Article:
Crackdown on state's pot sales would hurt social services

Some in Washington are worried about what the federal government might do about the state's recreational pot industry.

OLYMPIA, Wash. – Pot growers, sellers, and smokers could be out of luck if the federal government tries to shut down the state’s legal pot industry.

Officials in the Trump administration say they might take action in the states that allow the sale of marijuana for recreational purposes.

A prohibition would impact more than just those involved in the pot business.

“It would be awful,” said Deena Kettle, clinical director of Olympia’s Parent Child Assistance Program, an organization that helps recovering parents find drug treatment and regain custody of their children.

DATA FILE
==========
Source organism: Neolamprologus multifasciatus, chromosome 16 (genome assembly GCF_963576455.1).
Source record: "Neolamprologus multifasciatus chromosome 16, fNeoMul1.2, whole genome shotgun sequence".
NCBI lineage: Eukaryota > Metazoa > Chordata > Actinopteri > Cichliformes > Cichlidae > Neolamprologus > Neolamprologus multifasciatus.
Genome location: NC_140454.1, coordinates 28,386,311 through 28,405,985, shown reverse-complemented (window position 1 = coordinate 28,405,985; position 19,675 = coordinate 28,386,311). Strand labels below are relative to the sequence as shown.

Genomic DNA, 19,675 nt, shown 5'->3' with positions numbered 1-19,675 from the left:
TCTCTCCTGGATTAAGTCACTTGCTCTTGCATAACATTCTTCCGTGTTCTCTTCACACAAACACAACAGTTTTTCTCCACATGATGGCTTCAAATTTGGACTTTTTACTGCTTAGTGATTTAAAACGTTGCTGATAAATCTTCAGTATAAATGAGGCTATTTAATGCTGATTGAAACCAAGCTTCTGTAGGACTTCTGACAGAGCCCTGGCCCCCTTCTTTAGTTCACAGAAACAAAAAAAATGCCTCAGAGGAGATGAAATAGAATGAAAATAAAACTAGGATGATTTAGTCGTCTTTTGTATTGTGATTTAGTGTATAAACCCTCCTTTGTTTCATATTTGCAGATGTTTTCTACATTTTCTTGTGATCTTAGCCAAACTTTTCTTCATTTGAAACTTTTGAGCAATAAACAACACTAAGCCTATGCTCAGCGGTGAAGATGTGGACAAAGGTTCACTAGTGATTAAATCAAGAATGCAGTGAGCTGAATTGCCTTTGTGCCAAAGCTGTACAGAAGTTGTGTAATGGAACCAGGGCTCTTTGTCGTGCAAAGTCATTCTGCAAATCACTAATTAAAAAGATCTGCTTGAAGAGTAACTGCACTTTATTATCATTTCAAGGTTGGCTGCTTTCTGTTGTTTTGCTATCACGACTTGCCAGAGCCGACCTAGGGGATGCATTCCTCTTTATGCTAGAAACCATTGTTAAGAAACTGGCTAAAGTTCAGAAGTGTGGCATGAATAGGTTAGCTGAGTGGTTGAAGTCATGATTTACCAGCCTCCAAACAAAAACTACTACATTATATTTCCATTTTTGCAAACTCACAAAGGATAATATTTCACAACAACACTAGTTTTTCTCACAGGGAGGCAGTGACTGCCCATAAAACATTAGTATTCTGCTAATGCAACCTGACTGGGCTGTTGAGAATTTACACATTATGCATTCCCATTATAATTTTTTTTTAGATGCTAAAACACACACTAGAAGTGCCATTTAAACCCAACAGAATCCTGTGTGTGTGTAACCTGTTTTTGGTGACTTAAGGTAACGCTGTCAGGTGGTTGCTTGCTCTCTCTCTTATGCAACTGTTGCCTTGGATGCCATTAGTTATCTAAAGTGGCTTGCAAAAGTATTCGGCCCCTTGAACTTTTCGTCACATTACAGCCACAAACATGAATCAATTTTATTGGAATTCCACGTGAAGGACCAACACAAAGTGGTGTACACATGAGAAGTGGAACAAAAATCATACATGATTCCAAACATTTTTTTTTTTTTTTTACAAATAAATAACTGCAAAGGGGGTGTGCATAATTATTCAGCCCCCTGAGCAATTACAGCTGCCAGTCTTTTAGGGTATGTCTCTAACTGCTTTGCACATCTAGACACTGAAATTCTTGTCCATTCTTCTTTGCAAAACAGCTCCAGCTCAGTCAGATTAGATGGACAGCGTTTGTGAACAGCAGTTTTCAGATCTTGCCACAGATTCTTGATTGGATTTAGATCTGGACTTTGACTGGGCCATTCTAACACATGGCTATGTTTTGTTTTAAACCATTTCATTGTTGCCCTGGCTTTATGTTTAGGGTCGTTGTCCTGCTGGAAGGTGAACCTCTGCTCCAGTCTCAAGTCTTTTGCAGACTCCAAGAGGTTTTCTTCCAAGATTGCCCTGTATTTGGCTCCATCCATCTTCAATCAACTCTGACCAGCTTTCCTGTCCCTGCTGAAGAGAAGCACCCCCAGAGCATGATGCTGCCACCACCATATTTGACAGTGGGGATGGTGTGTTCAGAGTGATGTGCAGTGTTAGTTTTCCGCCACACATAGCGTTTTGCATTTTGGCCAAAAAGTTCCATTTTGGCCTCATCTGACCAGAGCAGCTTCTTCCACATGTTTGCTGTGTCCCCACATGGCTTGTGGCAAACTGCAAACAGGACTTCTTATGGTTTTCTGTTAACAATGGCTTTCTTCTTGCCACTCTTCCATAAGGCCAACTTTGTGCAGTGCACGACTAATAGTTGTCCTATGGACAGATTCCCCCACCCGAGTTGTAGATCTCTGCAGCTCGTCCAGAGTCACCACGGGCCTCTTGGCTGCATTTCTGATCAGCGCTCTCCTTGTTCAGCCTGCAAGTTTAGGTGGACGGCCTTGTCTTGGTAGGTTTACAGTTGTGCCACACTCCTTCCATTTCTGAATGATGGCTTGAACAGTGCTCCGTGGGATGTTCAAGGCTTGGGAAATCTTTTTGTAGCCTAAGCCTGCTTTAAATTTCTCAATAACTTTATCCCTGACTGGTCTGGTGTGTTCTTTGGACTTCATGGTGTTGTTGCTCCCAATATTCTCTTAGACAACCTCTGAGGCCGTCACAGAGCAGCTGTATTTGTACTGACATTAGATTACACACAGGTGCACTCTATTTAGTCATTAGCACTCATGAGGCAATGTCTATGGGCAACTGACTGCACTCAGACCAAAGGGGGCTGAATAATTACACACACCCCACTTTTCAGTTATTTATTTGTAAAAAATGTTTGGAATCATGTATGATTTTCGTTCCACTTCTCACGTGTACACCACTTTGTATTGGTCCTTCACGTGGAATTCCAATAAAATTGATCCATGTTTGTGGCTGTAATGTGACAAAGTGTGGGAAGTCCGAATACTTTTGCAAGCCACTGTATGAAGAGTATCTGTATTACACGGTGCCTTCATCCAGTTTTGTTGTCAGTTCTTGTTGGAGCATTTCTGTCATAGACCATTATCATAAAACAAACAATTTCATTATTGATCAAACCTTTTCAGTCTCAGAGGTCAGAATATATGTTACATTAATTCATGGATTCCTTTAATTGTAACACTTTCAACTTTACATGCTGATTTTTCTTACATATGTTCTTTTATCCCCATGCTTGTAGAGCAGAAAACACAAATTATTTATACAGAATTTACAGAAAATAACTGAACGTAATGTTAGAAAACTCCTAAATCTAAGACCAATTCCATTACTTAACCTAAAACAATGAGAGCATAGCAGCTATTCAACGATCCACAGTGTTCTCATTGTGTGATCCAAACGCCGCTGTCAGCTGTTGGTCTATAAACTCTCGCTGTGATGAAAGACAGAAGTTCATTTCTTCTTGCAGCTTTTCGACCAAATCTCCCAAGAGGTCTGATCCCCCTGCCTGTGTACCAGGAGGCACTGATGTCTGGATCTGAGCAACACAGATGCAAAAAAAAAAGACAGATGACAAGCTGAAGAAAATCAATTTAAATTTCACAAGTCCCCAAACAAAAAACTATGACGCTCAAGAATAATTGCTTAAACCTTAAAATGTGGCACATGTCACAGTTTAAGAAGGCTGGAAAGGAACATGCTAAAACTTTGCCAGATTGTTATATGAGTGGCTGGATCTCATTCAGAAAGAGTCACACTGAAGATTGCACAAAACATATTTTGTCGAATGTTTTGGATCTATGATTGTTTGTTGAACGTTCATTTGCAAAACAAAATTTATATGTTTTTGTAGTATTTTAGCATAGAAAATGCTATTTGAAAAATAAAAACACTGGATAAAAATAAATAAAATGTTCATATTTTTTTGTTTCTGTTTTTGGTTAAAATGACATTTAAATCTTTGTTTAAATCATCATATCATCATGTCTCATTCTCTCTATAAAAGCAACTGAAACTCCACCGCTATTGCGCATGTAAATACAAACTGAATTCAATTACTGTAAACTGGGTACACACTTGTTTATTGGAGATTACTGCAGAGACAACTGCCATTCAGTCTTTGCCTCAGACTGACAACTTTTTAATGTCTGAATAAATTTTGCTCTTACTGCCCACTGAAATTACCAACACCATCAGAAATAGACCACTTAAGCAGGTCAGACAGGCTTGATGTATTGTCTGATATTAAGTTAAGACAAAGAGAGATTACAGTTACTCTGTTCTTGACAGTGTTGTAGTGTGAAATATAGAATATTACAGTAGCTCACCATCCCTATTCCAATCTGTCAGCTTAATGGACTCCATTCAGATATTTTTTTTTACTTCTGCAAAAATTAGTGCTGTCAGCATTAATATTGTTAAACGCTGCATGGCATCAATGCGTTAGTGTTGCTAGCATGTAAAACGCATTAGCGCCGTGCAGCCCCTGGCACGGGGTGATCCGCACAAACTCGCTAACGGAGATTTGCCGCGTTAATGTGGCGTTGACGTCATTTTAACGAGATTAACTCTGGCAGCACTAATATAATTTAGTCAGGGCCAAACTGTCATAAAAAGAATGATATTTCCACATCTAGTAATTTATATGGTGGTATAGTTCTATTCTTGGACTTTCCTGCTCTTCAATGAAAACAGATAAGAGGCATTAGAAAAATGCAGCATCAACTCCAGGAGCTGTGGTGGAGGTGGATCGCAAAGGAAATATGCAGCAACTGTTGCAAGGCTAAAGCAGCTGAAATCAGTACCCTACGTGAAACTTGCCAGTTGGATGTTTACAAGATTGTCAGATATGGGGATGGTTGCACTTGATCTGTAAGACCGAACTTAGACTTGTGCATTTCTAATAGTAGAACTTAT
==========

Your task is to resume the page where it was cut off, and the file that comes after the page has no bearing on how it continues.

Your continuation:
The program is fully funded with money generated by pot sales.

Related: Marijuana business owners vow to fight feds

Lynsy Benoschek is one of more than 60 mothers to receive everything from clothing to help filling out restraining orders from the program.

“I’ve got to see with the help of these ladies here that I am my own person and I am capable of being loved by myself and capable of being a good mother,” said Benoschek.

In addition to the Olympia program, the estimated $160 million raised through pot sales and licensing revenue this year will also pay for anti-drug education, drug treatment, and healthcare for low-income families.

Washington Governor Jay Inslee and fellow Democrat Washington Attorney General Bob Ferguson have both said they would challenge any federal action regarding the state’s pot industry.

Copyright 2017 KING


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